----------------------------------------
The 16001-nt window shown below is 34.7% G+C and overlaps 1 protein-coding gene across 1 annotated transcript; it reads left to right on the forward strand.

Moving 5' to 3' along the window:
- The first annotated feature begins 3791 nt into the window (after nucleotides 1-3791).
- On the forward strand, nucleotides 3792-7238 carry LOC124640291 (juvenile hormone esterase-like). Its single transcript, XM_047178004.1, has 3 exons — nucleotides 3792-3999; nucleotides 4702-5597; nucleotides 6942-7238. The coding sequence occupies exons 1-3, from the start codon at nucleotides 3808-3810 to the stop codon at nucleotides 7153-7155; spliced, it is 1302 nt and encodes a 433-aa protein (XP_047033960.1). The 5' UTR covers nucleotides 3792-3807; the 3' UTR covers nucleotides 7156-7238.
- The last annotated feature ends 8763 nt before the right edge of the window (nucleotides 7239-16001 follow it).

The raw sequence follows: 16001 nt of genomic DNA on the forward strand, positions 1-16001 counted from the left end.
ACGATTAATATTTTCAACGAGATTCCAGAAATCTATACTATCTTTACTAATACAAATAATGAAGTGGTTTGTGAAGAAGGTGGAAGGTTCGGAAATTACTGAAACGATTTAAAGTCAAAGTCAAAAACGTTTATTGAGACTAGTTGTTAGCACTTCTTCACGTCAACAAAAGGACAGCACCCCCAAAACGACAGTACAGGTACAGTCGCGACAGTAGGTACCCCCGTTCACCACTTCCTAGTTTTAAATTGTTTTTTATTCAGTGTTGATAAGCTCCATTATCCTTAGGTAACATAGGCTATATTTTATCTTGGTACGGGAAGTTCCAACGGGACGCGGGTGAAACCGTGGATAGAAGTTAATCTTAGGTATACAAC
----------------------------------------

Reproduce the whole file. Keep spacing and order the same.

The 16001-nt window shown below is 34.7% G+C and overlaps 1 protein-coding gene across 1 annotated transcript; it reads left to right on the forward strand.

Moving 5' to 3' along the window:
- The first annotated feature begins 3791 nt into the window (after nucleotides 1-3791).
- On the forward strand, nucleotides 3792-7238 carry LOC124640291 (juvenile hormone esterase-like). Its single transcript, XM_047178004.1, has 3 exons — nucleotides 3792-3999; nucleotides 4702-5597; nucleotides 6942-7238. The coding sequence occupies exons 1-3, from the start codon at nucleotides 3808-3810 to the stop codon at nucleotides 7153-7155; spliced, it is 1302 nt and encodes a 433-aa protein (XP_047033960.1). The 5' UTR covers nucleotides 3792-3807; the 3' UTR covers nucleotides 7156-7238.
- The last annotated feature ends 8763 nt before the right edge of the window (nucleotides 7239-16001 follow it).

The raw sequence follows: 16001 nt of genomic DNA on the forward strand, positions 1-16001 counted from the left end.
ACGATTAATATTTTCAACGAGATTCCAGAAATCTATACTATCTTTACTAATACAAATAATGAAGTGGTTTGTGAAGAAGGTGGAAGGTTCGGAAATTACTGAAACGATTTAAAGTCAAAGTCAAAAACGTTTATTGAGACTAGTTGTTAGCACTTCTTCACGTCAACAAAAGGACAGCACCCCCAAAACGACAGTACAGGTACAGTCGCGACAGTAGGTACCCCCGTTCACCACTTCCTAGTTTTAAATTGTTTTTTATTCAGTGTTGATAAGCTCCATTATCCTTAGGTAACATAGGCTATATTTTATCTTGGTACGGGAAGTTCCAACGGGACGCGGGTGAAACCGTGGATAGAAGTTAATCTTAGGTATACAAC